In the same week that the recast Markets in Financial Instruments Directive (MiFID 2) and its companion Regulation (MiFIR) were published, the Market Abuse Regulation (MAR) appeared in the Official Journal. MAR introduces a single directly applicable rulebook governing market conduct throughout the EU to be enforced via Member State administrative sanctions. Many of its provisions are the same as those in the Market Abuse Directive (MAD) but the scope of MAR is greater than that of MAD. MAR has also formalised certain rules and principles, particularly those governing “market soundings” which are of particular relevance to asset managers.
How is MAR’s scope greater than under MAD?
Whereas MAD applies to financial instruments admitted to trading on an EU regulated market, MAR has broader coverage and now includes instruments traded on a multilateral trading facility (MTF) and an organised trading facility (OTF), the new type of trading venue for OTC derivatives to be introduced under MiFIR.
MAR also extends the market manipulation prohibition to instruments whose value relates to the traded instruments, e.g., an OTC derivative referenced to a security traded on the London Stock Exchange. Under MAD, the related instruments prohibition applies only to insider dealing. MAR expressly recognises an OTC credit default swap (CDS) as an example of a related instrument. MAR also extends the scope of the regime to capture emissions allowances.
What does this increase in scope mean for asset managers?
Any asset manager, including a manager located outside the EU, who manages funds or portfolios containing financial instruments or related instruments captured by MAR will need to revisit their policies and practices. An asset manager will need to consider its actions with respect to any instrument that simply happens to be admitted to trading on an MTF located in the EU. Moreover, with the requirement under MiFIR for OTC derivatives to be traded on OTFs, managers may need to consider inside information issues, in particular, with respect to the issuers of, for example, unlisted debt securities, where those securities are referenced under a CDS traded on an OTF.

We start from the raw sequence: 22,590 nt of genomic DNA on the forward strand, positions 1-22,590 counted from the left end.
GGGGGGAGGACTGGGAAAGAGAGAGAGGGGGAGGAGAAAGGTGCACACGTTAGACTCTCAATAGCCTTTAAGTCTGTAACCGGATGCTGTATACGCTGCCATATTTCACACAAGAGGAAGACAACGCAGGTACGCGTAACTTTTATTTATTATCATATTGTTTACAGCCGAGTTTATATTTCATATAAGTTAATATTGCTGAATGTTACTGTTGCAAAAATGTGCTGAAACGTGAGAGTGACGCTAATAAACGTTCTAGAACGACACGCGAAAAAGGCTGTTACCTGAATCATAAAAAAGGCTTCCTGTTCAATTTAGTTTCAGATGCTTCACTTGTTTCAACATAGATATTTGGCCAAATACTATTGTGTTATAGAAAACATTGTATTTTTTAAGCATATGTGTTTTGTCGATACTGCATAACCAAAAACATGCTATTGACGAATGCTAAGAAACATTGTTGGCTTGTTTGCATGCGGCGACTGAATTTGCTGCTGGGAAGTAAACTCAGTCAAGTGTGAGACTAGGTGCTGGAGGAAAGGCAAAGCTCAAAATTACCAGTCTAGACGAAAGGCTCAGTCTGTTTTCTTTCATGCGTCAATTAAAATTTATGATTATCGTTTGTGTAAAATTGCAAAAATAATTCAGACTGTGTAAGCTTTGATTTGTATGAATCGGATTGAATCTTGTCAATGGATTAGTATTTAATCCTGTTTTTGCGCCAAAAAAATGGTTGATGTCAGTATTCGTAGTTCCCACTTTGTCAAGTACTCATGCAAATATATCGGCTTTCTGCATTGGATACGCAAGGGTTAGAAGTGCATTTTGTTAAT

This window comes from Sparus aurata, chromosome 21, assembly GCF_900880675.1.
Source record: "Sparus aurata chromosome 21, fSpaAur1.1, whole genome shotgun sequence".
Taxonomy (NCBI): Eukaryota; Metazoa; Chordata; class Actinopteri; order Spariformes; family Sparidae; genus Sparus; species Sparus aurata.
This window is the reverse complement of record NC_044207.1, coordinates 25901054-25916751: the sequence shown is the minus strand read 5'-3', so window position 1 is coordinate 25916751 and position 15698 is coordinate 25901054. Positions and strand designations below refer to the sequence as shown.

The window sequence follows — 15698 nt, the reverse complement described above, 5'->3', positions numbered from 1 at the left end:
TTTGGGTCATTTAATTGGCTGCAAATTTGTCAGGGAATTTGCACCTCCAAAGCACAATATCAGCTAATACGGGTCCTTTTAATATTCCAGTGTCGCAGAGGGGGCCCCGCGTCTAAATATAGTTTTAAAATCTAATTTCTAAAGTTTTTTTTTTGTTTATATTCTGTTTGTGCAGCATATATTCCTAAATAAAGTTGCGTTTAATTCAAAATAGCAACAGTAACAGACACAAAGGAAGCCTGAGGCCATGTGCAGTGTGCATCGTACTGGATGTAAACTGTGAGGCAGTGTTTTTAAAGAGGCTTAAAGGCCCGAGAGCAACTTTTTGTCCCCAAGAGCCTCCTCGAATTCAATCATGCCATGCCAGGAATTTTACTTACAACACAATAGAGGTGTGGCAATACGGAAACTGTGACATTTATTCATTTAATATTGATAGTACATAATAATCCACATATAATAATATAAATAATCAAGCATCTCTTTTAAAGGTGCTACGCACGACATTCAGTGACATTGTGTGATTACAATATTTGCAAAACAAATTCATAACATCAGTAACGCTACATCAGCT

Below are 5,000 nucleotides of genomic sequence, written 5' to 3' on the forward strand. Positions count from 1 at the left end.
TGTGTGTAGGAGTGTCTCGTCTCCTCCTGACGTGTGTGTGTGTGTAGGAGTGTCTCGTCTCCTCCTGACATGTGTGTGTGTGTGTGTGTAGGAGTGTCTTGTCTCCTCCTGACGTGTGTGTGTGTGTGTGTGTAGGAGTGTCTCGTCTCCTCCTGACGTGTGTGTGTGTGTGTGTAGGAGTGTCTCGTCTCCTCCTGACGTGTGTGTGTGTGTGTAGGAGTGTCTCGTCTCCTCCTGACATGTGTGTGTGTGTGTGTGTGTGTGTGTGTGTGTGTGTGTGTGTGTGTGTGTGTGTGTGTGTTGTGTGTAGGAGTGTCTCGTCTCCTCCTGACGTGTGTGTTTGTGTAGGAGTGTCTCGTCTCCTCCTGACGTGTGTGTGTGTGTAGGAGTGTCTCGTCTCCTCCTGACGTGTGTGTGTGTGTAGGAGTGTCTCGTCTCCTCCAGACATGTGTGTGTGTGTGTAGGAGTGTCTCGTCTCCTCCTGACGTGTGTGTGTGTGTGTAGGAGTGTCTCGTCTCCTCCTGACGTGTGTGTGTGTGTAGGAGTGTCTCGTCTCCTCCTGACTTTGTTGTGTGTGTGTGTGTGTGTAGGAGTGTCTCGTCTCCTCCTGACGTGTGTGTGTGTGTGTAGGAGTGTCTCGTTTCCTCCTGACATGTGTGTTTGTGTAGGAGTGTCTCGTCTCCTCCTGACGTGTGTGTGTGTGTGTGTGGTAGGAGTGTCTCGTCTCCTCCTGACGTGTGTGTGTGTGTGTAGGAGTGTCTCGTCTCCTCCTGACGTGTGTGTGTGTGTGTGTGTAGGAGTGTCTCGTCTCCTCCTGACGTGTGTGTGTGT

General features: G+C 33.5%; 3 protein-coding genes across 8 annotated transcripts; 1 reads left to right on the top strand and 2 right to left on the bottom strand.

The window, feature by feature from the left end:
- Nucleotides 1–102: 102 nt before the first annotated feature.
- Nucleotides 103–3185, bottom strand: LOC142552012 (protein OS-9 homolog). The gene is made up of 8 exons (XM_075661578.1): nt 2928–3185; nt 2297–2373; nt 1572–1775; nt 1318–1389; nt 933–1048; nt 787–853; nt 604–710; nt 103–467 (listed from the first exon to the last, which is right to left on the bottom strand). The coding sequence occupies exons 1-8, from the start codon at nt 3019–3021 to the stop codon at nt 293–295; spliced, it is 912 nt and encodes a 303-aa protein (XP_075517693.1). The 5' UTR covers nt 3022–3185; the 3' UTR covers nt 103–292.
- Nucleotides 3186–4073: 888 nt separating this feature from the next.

Are there any new market abuse offences?
Yes. Under MAR, market manipulation will catch any behaviour, not just transactions and orders to trade, that may give a false or misleading signal or otherwise fall within the other categories of market manipulation currently caught by MAD. MAR also seeks to punish “attempted market manipulation” in cases where someone tries to manipulate the market without actually trading. It will also be an offence to cancel or amend an order to trade on the basis of inside information that is received subsequent to the placing of the order.
Has the definition of inside information changed?
Under MAD, insider dealing or unlawful disclosure can only occur with respect to non-public information of a precise nature that would be likely to have a significant effect on the price of the relevant financial instruments. MAR expands this definition to make it clear that inside information includes information that a reasonable investor would be likely to use as part of the basis of his investment decisions.
MAR also confirms the decision of the European Court of Justice (ECJ) in Markus Geltl v Daimler AG [C-19/11], clarifying that, in the case of a protracted process that is intended to bring about, or that results in, particular circumstances or a particular event, those future circumstances or that future event, and also the intermediate steps of that process, which are connected with bringing about or which result in those future circumstances or that future event, may be deemed to be sufficiently precise to constitute inside information.
In this respect, an intermediate step in a protracted process shall be deemed to be inside information if, by itself, it otherwise satisfies the criteria of inside information. The extent to which the recent decision of the Upper Tribunal in Hannam v Financial Conduct Authority FS/2012/0013 will be authoritative in any interpretation of the application of the inside information provisions in MAR in the UK is questionable. However, the comments of the Tribunal regarding the partial accuracy, mistaken beliefs, the realistic prospect of events occurring and the views of a reasonable investor on whether information would have an effect on price are, at least, useful illustrations of principles captured in MAR.